Money Saving Monday
Saving Money on Groceries

We all know that the cost of food can be a large portion of monthly expenses, but knowing how to cut those costs is another matter entirely. If you're like me, the thought of clipping coupons, organizing them, and keeping a running ledger of all grocery costs can seem a bit --daunting-- at first.

Luckily, coupons are just one way to help you cut your food costs. Here are some simple, easy steps to help you save money on groceries.

Before You Shop:

  • {Make a Budget} -Many people have an initial dislike to the idea of a budget, but they are not meant to make you unhappy. Remember, -YOU- set the limit of your budget. It can be however high or low you feel is right for your financial situation. It's just a good idea to have a limit in mind when shopping so you can keep you and your bank account happy.  
  •  {Clip Coupons} - Clipping coupons used to be a long and tedious process that was seen as something only poor people do, but today that's absolutely not the case. Everyone should take advantage of coupons, and today they are easier to get than ever. You can still find manufacturer and local store coupons in your Sunday papers, and now you can go online to print them or even load them onto your grocery card. Here is a great online resource to get you started. 
There are so many free coupon websites out there that you should <NEVER> feel like you have to pay to have access to them. If you'd like {tips!} on how to organize your coupons, head over to A Thrifty Mom's website and see her method 
or check out Money Saving Mom's website for a different take

  • {Menu Plan}- If you have a family, this is a life-saving tool (or so I've been told) so I am getting into the habit now with just the two of us. I have found that as busy college students, planning what we are going to eat during the week removes a great deal of stress and allows me to go grocery chopping one time and take all the meat I need out of the freezer to thaw. If you don't know where to get started with menu planning, check out Laura's tips at
  • {Check Your Stock / Make a List} - Before you shop, you should always consult with your menu plan and check your fridge/freezer/pantry for the needed ingredients. You don't want to buy something you already have hidden somewhere. After you have checked your stores, you need to make a list. The hardest part, I find, is remembering to bring the list with you to the store!

 While You Shop:

  • {Don't Shop Hungry}- This is probably the most basic tip on this list, and yet it is so important. If you shop while you are hungry, you are just asking for those impulse buys of everything that looks good.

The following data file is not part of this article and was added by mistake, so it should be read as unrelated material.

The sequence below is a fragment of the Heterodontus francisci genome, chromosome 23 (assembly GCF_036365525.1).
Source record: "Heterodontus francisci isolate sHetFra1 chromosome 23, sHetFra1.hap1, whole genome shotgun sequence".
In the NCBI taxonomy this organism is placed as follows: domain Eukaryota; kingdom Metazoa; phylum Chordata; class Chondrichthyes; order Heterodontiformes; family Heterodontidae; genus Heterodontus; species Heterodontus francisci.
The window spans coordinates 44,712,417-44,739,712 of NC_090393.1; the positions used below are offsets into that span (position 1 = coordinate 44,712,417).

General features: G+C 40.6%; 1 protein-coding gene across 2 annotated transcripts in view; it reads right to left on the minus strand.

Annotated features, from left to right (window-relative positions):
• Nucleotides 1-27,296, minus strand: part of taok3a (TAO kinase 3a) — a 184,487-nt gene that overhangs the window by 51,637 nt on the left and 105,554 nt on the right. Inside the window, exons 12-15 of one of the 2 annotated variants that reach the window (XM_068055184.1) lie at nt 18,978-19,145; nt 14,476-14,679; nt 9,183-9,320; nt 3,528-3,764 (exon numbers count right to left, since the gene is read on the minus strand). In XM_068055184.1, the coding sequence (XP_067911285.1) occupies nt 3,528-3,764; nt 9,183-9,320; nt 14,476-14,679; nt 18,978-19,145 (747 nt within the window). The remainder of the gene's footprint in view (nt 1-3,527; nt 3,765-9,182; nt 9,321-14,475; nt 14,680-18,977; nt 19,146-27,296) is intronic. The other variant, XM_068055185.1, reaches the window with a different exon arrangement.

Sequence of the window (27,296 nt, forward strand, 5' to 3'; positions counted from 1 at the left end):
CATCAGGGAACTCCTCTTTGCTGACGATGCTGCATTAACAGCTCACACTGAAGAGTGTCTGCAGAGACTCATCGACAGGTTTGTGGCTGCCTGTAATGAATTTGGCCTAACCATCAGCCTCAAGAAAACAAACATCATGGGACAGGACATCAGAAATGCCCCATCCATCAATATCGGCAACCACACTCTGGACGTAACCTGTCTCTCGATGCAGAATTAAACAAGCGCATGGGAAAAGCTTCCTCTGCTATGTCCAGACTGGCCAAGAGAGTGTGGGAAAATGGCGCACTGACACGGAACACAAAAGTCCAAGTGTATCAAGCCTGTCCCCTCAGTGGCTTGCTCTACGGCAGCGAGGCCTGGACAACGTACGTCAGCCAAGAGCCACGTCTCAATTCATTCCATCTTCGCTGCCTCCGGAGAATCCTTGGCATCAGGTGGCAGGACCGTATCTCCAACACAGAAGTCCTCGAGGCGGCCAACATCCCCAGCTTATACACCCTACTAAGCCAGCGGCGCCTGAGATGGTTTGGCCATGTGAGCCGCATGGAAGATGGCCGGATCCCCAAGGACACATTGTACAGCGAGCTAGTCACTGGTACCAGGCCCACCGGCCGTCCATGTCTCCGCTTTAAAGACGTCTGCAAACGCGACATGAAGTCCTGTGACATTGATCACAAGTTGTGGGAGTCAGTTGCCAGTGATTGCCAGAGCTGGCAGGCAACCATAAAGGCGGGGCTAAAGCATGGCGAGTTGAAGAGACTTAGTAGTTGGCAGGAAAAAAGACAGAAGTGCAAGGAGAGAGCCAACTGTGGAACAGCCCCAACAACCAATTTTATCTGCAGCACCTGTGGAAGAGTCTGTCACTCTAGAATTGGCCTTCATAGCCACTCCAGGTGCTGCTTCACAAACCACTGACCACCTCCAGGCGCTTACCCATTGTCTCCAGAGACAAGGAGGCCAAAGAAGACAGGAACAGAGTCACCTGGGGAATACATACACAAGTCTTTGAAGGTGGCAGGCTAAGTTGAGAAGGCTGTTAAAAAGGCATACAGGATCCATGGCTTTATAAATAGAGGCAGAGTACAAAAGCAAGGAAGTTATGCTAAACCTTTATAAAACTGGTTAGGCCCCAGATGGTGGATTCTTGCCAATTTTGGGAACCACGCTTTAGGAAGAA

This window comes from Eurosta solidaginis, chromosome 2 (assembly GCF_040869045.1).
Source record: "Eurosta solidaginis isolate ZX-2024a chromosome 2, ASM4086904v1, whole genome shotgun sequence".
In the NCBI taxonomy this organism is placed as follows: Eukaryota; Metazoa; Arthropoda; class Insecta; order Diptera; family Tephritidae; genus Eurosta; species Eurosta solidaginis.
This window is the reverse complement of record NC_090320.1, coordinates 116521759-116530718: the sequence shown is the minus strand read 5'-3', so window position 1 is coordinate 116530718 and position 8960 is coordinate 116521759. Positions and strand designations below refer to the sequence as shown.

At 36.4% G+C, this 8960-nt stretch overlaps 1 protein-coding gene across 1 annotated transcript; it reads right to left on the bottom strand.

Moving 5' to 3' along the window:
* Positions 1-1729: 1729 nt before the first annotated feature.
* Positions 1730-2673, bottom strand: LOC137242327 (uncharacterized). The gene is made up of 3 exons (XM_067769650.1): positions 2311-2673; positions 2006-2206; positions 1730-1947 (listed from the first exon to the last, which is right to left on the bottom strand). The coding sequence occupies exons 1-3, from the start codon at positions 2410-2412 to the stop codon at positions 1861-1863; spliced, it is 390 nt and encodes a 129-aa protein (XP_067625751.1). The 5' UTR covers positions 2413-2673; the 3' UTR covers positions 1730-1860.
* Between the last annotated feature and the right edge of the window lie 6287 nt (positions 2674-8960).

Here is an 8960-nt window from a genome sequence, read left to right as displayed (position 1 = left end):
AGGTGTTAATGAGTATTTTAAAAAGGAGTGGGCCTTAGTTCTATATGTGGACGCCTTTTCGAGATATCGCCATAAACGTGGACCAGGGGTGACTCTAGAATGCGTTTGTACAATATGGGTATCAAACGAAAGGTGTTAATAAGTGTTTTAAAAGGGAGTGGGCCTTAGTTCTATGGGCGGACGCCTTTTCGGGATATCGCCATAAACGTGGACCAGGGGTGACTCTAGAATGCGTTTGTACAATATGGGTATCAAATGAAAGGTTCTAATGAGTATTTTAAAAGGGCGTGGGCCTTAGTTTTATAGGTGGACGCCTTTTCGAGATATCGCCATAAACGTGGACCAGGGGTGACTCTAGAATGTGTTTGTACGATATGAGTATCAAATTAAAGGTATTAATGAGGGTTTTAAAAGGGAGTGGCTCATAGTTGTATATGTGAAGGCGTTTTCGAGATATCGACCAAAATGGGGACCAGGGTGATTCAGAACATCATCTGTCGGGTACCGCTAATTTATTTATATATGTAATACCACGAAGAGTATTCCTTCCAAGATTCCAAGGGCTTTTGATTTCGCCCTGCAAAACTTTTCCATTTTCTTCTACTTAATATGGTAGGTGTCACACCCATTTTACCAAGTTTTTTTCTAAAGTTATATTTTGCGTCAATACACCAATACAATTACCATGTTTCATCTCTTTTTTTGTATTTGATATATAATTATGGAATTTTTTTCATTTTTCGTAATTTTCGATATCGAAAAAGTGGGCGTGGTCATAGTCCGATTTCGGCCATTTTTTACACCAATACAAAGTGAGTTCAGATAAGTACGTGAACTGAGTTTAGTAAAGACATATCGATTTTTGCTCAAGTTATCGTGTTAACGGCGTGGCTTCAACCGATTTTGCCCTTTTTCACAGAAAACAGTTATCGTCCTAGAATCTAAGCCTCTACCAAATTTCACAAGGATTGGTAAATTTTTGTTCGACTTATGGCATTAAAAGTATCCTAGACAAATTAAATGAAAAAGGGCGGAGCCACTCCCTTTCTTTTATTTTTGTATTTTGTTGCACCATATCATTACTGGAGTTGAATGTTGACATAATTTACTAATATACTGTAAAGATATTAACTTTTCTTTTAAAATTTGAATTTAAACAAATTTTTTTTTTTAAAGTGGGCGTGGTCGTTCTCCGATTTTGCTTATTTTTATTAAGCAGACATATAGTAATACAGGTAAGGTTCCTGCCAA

• {Check Unit Pricing}- If there is one trick I have adopted over the past two years, it is checking unit pricing. On every food price tag (usually in the bottom left corner) there is a smaller print dollar or cents amount that is the price per unit. This unit can be per pound, per ounce, per liter etc. If you see two similar items on the shelf and you are trying to decide between the two, do not just pick up the one with the lower price. The overall cost might be less, but the price per unit could be higher. By comparing these unit prices you are able to see just how much "stuff" you're really getting for your money.
  • {Buy in Bulk} - Along the same lines as unit pricing, is the idea of buying in bulk. Usually, the more of a product you buy, the bigger your discount is (the lower the unit pricing). This is the whole reason stores like Sam's Club and Costco were invented, but you don't have to pay for a membership to buy some things in bulk. Even at your local grocery store you can buy things like meat in large quantities and freeze portions of it for later use. It was cost more initially, but will save you money over the coming weeks when you don't have to buy meat.
  • {Check Your Produce} - When you are in a hurry at the supermarket, it can be tempting to grab the first tomato or cucumber you see and move on, but there are many benefits to a few extra minutes in the produce aisles. If you buy the first peach or plum you pick up, you run the risk of it being bruised or overly ripe. This means that unless you plan on eating or using it quickly, you will have wasted your money. Take those few minutes to pick out quality fruits and vegetables. If there aren't any available, skip it if you aren't using it right away. 

After You Shop:

  • {Store Food Properly} - One of the easiest steps that is often overlooked in maximizing your groceries, is proper storage. Make sure that foods are stored in airtight containers, bread is away from hot, humid places that encourage mold growth, and that produce is stored properly and at the right temperature. 
  • {Freeze Extras}- After buying in bulk, you will need to separate out your meats or other items to be stored in the freezer. You need to freeze the extras in a timely fashion or they will spoil and be a waste. Make sure you freeze food in a protective fashion (with freezer paper or heavy duty tin foil) inside heavy freezer bags. These few extra steps save you time and money in the long run. Look for an upcoming tutorial on freezing extra meat! 
  • {Learn From the Past}- Life is all about learning and grocery shopping is no different. Meals are one of life's greatest pleasures and should not be tainted by frustrating shopping experiences. If something doesn't seem to be working for you, change it! Just because your mother or grandmother did their shopping and cooking one way doesn't mean you can't change it. You can change your routine over and over and over, in fact you SHOULD change it over time to better suit your needs. Experiment and go with what works for you!

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